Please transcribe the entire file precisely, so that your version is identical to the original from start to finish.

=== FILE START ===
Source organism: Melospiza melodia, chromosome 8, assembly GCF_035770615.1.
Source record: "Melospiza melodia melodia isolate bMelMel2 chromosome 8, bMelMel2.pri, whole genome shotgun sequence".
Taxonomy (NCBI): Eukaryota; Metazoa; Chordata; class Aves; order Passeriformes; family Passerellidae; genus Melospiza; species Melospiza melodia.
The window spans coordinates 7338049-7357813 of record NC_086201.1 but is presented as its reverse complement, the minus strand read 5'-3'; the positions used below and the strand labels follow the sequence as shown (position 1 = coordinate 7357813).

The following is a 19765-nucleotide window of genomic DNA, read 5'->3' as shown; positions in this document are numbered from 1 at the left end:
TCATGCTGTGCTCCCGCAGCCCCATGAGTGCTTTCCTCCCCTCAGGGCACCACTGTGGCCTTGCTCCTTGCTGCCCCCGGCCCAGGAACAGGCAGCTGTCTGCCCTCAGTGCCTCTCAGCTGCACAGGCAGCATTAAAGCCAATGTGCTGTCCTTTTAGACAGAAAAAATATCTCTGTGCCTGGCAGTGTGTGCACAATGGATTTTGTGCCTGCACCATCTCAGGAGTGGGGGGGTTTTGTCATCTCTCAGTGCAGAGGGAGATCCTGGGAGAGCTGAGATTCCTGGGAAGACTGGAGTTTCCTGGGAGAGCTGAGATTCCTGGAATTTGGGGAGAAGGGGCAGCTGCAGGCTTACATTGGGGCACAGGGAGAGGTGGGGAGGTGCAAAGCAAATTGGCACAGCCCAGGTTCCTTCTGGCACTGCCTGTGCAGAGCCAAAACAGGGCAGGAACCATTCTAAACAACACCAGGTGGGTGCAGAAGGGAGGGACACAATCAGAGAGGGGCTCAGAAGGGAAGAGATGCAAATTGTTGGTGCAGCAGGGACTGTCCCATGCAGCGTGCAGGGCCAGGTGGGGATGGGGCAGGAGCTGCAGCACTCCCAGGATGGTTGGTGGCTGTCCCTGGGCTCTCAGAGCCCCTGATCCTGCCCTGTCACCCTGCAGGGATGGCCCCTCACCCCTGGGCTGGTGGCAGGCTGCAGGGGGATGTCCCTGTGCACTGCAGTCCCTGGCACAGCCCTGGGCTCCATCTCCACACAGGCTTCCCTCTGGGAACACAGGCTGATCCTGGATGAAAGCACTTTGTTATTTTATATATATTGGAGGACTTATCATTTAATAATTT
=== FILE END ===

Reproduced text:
Source organism: Melospiza melodia, chromosome 8, assembly GCF_035770615.1.
Source record: "Melospiza melodia melodia isolate bMelMel2 chromosome 8, bMelMel2.pri, whole genome shotgun sequence".
Taxonomy (NCBI): Eukaryota; Metazoa; Chordata; class Aves; order Passeriformes; family Passerellidae; genus Melospiza; species Melospiza melodia.
The window spans coordinates 7338049-7357813 of record NC_086201.1 but is presented as its reverse complement, the minus strand read 5'-3'; the positions used below and the strand labels follow the sequence as shown (position 1 = coordinate 7357813).

The following is a 19765-nucleotide window of genomic DNA, read 5'->3' as shown; positions in this document are numbered from 1 at the left end:
TCATGCTGTGCTCCCGCAGCCCCATGAGTGCTTTCCTCCCCTCAGGGCACCACTGTGGCCTTGCTCCTTGCTGCCCCCGGCCCAGGAACAGGCAGCTGTCTGCCCTCAGTGCCTCTCAGCTGCACAGGCAGCATTAAAGCCAATGTGCTGTCCTTTTAGACAGAAAAAATATCTCTGTGCCTGGCAGTGTGTGCACAATGGATTTTGTGCCTGCACCATCTCAGGAGTGGGGGGGTTTTGTCATCTCTCAGTGCAGAGGGAGATCCTGGGAGAGCTGAGATTCCTGGGAAGACTGGAGTTTCCTGGGAGAGCTGAGATTCCTGGAATTTGGGGAGAAGGGGCAGCTGCAGGCTTACATTGGGGCACAGGGAGAGGTGGGGAGGTGCAAAGCAAATTGGCACAGCCCAGGTTCCTTCTGGCACTGCCTGTGCAGAGCCAAAACAGGGCAGGAACCATTCTAAACAACACCAGGTGGGTGCAGAAGGGAGGGACACAATCAGAGAGGGGCTCAGAAGGGAAGAGATGCAAATTGTTGGTGCAGCAGGGACTGTCCCATGCAGCGTGCAGGGCCAGGTGGGGATGGGGCAGGAGCTGCAGCACTCCCAGGATGGTTGGTGGCTGTCCCTGGGCTCTCAGAGCCCCTGATCCTGCCCTGTCACCCTGCAGGGATGGCCCCTCACCCCTGGGCTGGTGGCAGGCTGCAGGGGGATGTCCCTGTGCACTGCAGTCCCTGGCACAGCCCTGGGCTCCATCTCCACACAGGCTTCCCTCTGGGAACACAGGCTGATCCTGGATGAAAGCACTTTGTTATTTTATATATATTGGAGGACTTATCATTTAATAATTT